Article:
BRAVO to Minister of State and Limerick TD, Patrick O’Donovan, for his good humoured and straight-from-the-shoulder defence - in last week’s Leader - of the way he speaks.
One thing for sure, Deputy O’Donovan doesn’t mince his words. He’s not going to change his accent just because some jumped up Jackeen, who can’t even get his clichés right, doesn’t like it.
Deputy O’Donovan, whom I’ve always found to be extremely articulate and well informed, both on and off the air, was responding to the small-minded Dublin man with the over-sized ego, who suggested in an email that he should take elocution lessons, learn how to pronounce ‘th’ properly and stop making Ruth Coppinger sound like a carrot. Sorry, I think I added the last bit myself.
But he’s not the first person in the public eye in Ireland to become the butt of pathetic phonetic nit-pickers after a TV or radio performance - although the English language is being mangled every day by presenters on both media and no-body takes a blind bit of notice. Top model, Roz Purcell got the same treatment as the Minister after a Late Late Show appearance a few months ago. In the eyes of the purists, a Limerick or Tipperary accent doesn’t fit the image of either a Government Minister or a glamour model apparently! But Bertie Ahern somehow managed to use his distinctive vernacular to his advantage, which shows how ambivalent we can be about accents and pronunciations.
There was a man living near us when I was young and he was the only one in the locality – outside of the gentry in the big house – who spoke with a posh accent. We had no idea where it came from, because he had never been any place in his life, although he was descended from the last Lords of Ormond, or so he claimed. He was well read, though, and his contemporaries said that he had always spoken like that. The neighbours weren’t that impressed, however. ‘Who does he think it is?’ they occasionally asked.
Anyway, Deputy O’Donovan was having none of the pedantic advice from the Dublin based radio listener. He will remain loyal to his roots, as opposed to his ‘ruths’. He’ll continue to speak in his West Limerick voice, and more power to him. I wish I had his guts when I was advised once to tone down my Tipperary accent and try and put my tongue slightly above my front teeth so that the ‘th’ sound could emerge unimpeded by my cussed Hiberno-English legacy. That was easier said than done. Whatever about the legacy, there was a slight gap between my two front teeth in which the ‘th’ invariably either got stuck or came out in a whistle. Sometimes I ended up biting my tongue – something I now realise I should have done more often when I was trying to get ahead in life.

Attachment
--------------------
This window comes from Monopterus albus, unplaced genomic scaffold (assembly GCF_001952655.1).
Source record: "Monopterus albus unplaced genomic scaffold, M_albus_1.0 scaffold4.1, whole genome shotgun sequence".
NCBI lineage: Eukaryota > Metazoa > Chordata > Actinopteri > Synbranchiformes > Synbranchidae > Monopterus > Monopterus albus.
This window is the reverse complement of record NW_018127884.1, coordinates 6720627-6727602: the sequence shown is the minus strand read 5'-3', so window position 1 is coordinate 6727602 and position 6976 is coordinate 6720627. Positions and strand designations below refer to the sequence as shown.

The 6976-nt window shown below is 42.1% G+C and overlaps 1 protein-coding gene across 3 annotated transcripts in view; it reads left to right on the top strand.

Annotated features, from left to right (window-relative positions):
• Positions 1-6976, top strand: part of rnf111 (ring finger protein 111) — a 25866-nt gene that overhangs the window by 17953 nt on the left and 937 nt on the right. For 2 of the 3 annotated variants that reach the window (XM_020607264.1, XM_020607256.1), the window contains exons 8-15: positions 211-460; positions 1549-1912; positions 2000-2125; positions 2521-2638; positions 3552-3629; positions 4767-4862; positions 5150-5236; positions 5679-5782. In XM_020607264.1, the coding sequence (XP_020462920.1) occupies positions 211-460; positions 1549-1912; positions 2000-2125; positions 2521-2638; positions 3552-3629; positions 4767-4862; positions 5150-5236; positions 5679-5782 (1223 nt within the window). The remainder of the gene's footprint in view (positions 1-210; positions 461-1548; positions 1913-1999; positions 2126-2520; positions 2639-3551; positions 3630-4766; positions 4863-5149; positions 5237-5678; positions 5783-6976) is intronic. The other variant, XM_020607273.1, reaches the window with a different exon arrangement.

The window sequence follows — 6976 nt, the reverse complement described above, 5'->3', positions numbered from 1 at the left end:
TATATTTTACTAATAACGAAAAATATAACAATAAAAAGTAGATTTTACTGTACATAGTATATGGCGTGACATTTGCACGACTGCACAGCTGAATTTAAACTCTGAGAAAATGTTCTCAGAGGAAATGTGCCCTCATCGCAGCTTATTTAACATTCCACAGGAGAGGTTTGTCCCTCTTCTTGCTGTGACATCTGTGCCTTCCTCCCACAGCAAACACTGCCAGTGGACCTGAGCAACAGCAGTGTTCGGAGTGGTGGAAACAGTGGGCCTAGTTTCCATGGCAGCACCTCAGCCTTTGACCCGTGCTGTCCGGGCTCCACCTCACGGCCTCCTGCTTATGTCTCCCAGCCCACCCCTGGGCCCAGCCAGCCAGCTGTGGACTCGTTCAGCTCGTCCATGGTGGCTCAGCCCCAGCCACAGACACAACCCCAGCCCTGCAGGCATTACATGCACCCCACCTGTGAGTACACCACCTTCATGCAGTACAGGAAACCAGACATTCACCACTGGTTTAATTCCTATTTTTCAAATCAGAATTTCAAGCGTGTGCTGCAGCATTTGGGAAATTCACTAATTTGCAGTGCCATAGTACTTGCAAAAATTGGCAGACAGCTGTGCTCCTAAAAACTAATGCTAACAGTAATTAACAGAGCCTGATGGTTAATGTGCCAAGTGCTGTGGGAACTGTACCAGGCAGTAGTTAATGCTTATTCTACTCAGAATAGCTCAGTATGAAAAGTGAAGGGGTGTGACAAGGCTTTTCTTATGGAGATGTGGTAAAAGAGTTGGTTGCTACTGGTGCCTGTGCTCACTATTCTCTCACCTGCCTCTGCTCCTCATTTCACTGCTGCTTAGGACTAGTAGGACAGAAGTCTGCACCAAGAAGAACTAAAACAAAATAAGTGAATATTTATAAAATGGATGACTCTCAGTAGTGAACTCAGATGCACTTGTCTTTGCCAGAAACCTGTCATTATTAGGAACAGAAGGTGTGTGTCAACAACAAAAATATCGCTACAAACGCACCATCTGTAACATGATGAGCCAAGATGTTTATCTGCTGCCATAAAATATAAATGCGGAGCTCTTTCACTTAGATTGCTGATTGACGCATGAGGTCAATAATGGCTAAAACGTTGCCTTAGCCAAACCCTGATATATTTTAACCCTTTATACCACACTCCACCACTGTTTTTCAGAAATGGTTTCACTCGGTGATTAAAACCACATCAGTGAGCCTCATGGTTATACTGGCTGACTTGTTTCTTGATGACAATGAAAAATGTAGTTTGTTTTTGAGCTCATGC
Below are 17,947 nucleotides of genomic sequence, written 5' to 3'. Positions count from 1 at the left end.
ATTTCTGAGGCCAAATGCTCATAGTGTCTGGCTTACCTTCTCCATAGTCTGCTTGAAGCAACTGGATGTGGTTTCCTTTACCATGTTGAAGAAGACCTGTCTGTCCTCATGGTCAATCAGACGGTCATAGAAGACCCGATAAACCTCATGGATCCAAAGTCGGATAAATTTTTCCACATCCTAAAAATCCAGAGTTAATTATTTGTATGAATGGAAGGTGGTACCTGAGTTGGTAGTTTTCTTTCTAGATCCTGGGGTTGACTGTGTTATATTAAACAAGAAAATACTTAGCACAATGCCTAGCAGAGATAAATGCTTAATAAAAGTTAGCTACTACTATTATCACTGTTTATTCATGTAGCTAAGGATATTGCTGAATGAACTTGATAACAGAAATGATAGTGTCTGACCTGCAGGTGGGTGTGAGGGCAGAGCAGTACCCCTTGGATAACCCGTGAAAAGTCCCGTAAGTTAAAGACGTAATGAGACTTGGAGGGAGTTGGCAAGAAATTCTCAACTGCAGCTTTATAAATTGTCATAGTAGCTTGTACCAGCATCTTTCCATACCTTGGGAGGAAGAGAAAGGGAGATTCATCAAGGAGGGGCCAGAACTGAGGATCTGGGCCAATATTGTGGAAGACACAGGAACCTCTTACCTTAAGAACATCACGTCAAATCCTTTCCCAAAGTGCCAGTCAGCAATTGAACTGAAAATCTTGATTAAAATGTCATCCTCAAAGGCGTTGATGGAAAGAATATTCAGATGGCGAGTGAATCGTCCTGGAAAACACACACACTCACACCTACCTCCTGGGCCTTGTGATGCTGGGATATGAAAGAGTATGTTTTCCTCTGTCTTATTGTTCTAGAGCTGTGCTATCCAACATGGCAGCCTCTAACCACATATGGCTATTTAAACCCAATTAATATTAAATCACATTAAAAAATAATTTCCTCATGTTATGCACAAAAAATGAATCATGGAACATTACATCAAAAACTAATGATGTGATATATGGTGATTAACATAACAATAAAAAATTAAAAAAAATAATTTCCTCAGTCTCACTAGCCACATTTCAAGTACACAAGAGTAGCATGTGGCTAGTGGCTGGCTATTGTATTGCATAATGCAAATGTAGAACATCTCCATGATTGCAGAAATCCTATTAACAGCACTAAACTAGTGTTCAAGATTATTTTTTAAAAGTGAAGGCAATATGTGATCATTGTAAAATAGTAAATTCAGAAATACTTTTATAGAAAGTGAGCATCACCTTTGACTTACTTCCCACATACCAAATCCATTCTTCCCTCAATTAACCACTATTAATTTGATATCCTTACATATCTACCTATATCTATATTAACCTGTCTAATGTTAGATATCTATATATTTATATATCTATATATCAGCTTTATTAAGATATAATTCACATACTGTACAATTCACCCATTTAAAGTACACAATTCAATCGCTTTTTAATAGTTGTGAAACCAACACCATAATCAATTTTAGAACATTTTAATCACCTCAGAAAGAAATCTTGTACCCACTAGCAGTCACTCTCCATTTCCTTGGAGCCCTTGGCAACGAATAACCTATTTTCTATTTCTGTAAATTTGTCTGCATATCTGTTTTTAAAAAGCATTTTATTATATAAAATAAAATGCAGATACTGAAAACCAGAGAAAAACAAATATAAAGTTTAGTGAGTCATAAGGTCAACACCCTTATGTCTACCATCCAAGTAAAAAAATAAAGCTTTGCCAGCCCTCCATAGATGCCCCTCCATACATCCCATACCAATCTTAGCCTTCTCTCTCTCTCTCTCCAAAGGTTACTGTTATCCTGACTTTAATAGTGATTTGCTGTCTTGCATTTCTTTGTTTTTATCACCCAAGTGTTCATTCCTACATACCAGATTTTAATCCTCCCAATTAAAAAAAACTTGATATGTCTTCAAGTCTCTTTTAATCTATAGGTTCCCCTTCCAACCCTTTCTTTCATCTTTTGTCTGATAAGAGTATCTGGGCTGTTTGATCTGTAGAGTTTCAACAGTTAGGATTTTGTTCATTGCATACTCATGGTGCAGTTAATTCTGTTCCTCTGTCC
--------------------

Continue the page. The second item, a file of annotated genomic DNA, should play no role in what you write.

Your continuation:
‘What will I do?” I gasped to a friend. ‘Pronounce it as an ‘f’ as in ‘fing’ or do as the foreigners do and say ‘ze’, she said, somewhat disinterestedly, I have to say. Friends like that were like balm to the soul in my youthful days of self-doubt and zero confidence, not to talk of having to grapple as well with what Kavanagh so marvellously described as a ‘thick-tongued mumble’. Needless to say, I never made the school debating team.
But she did have a point. As far as I know, there is no ‘th’ sound in most of the world’s languages, and if the French can’t and won’t get their tongues around it, I don’t see why we Irish have to abandon our roots and put our tongues under such pressure.
The man who wrote to Deputy O’Donovan, blaming his parents and teachers for ‘creating the situation’ lives in Dublin and obviously has never succeeded in shaking off the ‘Pale’ mentality. His name has not been released by the Deputy, but I think I know who he is. And if I don’t, then I’ve met many of his kind during my life, people who are tainted by a self-inflicted, post-colonial, national inferiority complex, on top of their own individual insecurities. They firmly believe that, whatever about a standardised articulation of the English language, a posh accent is the only way to gain respect. But whoever he is, he is clearly in dire need of English classes himself, judging by the brief extract from his email that was published. Presumably he meant that he would ‘respectfully’ suggest elocution lessons, rather than ‘respectively’, but maybe I’m reading that line out of context.
In any case, Minister O’Donovan is not as small minded as I am. His response was wonderful, and his defence of local accents was both heart-warming and timely. I don’t know whether it’s down to the advance of globalisation or the influence of television, or maybe even the introduction of the new Junior Cert curriculum, but local accents are being abandoned with undue haste all over the place. Soon, if this sorry state of affairs continues, all the colours, inflexions, lilts and nuances of talk will be gone from our lives. We won’t even know any longer where anyone comes from the minute he opens his mouth.
My home town of Nenagh had its own distinctive accent up to a few years ago and now it has disappeared – killed off, I think, by nothing more complex than pure snobbery. But it was part of our identity once, and what wouldn’t I give now to hear it again?